Letters

Published: 30/09/2004, Volume II4, No. 5925 Page 24

The coverage of the future of NHSU in your pages will help to inform discussions between ourselves, the Department of Health and ministers about the most appropriate remit and structure for us as we go forward (The Big Story, pages 12-13, 23 September). I would like to clarify a number of misconceptions about NHSU, some of which were reflected in last week's article.

We are clear that our first priority is to meet the targets for the delivery of programmes and services set out in our strategic plan.We are aware that there has been a growing impatience within the sector to see NHSU delivering programmes and services - an impatience we share. The timescales have been dictated by the need to balance speedy development with appropriate consultation with interested parties and rigorous trialling, as is appropriate for a learning organisation.As your article recognises, our plans are now beginning to bear fruit, and the response from the 200 or so trusts where our programmes are beginning to roll out has been excellent.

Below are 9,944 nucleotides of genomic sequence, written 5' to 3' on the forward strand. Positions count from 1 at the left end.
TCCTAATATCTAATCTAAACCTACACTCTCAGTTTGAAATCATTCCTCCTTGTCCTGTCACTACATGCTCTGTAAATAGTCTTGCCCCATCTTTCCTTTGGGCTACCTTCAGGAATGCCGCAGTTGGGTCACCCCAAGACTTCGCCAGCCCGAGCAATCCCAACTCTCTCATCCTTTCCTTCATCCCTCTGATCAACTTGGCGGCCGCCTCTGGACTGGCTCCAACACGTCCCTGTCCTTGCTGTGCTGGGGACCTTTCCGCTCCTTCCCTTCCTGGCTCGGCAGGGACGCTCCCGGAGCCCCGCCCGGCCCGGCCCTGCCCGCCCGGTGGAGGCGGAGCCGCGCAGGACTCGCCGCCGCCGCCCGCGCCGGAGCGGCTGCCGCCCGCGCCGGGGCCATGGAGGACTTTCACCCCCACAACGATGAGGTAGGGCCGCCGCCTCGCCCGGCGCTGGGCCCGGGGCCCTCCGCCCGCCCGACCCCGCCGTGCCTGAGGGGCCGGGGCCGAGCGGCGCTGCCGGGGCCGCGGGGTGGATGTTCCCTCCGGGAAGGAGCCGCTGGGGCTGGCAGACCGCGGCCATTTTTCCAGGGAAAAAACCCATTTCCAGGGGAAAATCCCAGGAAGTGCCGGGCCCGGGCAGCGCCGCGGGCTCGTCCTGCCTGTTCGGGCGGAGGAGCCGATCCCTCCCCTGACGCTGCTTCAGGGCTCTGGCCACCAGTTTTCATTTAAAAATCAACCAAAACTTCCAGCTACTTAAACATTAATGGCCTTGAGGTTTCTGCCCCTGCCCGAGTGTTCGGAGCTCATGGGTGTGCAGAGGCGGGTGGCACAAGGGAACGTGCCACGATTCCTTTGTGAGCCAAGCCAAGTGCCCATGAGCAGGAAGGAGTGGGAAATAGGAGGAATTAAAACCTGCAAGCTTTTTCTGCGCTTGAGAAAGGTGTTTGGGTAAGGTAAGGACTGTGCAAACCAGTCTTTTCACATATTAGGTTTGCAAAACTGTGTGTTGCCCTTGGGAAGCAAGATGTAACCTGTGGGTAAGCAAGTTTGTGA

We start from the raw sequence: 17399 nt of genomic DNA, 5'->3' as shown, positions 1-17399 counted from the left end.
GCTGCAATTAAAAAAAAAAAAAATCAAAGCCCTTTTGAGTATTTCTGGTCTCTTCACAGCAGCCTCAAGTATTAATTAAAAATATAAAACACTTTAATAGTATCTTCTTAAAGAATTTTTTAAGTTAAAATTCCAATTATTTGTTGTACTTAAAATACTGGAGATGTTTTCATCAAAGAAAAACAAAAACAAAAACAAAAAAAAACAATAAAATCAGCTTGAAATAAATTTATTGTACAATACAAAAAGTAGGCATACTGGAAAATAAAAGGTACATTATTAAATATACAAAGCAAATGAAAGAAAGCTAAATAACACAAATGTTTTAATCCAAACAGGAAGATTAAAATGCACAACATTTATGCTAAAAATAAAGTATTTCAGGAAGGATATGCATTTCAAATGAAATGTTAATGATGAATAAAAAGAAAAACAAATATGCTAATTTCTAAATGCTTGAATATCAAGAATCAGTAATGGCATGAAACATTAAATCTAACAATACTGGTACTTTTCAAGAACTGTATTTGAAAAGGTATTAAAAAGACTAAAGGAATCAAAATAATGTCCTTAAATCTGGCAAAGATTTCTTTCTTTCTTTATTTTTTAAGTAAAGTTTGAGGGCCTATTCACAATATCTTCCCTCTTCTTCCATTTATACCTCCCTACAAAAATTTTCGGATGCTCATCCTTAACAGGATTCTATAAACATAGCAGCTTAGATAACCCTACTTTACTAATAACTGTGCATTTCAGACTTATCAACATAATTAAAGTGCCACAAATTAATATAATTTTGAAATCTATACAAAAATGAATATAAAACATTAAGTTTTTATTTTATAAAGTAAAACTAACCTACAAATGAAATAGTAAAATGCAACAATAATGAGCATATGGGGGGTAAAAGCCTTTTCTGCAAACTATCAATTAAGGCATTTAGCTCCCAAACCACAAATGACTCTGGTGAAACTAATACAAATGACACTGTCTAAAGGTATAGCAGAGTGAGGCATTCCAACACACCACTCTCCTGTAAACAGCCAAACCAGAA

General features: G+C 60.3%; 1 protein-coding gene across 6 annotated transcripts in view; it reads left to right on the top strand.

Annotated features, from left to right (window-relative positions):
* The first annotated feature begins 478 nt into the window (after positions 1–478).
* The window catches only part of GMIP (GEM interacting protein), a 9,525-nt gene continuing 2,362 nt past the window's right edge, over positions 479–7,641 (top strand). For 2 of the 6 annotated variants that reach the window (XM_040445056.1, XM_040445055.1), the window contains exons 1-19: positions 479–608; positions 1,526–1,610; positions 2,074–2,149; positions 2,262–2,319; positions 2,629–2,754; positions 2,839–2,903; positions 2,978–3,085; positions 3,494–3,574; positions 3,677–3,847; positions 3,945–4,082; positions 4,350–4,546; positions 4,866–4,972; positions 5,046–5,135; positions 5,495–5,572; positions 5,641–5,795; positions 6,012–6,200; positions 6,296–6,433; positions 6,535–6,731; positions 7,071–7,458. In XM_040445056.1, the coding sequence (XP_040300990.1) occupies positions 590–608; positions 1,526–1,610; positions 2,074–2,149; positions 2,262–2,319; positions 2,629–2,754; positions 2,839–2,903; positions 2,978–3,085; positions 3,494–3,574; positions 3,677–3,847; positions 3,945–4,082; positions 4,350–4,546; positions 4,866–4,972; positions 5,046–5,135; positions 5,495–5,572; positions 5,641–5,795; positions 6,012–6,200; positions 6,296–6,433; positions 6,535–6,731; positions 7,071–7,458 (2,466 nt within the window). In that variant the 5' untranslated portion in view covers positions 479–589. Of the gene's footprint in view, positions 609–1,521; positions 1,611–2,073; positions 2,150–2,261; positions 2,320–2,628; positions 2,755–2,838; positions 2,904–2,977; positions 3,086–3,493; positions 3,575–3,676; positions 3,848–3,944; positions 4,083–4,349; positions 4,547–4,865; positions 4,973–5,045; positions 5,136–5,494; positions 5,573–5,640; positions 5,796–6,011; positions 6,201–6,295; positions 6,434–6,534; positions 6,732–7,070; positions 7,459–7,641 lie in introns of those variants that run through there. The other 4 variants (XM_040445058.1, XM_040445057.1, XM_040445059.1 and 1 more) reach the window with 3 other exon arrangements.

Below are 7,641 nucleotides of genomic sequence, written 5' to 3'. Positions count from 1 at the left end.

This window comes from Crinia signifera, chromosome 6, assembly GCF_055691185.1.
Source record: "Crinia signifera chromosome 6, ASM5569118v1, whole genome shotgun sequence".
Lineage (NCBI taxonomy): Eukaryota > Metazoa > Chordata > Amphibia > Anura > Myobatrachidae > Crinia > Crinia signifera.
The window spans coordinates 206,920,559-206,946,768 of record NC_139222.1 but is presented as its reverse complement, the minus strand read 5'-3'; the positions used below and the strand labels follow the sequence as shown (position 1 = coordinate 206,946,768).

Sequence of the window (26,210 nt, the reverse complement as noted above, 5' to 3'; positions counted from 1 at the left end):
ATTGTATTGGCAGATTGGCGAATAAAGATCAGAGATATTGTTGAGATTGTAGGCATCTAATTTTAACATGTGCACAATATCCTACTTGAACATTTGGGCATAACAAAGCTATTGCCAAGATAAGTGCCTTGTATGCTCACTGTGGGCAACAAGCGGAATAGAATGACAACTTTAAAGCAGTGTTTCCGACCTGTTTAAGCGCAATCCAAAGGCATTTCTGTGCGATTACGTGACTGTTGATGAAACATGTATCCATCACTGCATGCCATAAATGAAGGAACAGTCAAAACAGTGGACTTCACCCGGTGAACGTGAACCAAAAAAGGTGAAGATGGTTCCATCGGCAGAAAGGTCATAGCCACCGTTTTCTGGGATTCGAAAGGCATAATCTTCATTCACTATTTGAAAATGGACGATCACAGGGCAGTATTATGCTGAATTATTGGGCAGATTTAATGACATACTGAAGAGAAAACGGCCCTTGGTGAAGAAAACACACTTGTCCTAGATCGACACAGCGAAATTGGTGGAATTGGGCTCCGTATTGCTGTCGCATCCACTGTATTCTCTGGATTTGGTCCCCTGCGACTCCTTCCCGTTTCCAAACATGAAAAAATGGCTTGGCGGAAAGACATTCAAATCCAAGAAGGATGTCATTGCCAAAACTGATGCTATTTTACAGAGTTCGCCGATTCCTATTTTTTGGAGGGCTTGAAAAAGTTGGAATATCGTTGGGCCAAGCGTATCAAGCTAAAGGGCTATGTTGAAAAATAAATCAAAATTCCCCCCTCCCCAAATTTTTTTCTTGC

We also recognise the need to continue developing relationships with partners within the NHS.You are correct in saying that progress was somewhat hampered by the reorganisation of workforce development confederations last year.

However, one misconception reflected in HSJ is that we have been unduly focused on attaining university title.

This has been a ministerial remit, but it has not diverted us from the task of setting up a strong regional network of small teams focused on developing local partnerships with the NHS.

Future funding is of course an issue, but it is one that we believe will be resolved if our NHS partners see that we are providing high-quality, value-for-money learning programmes that meet their needs and address the agenda of improving health and social care.

Barbara Stephens OBE Chair NHSU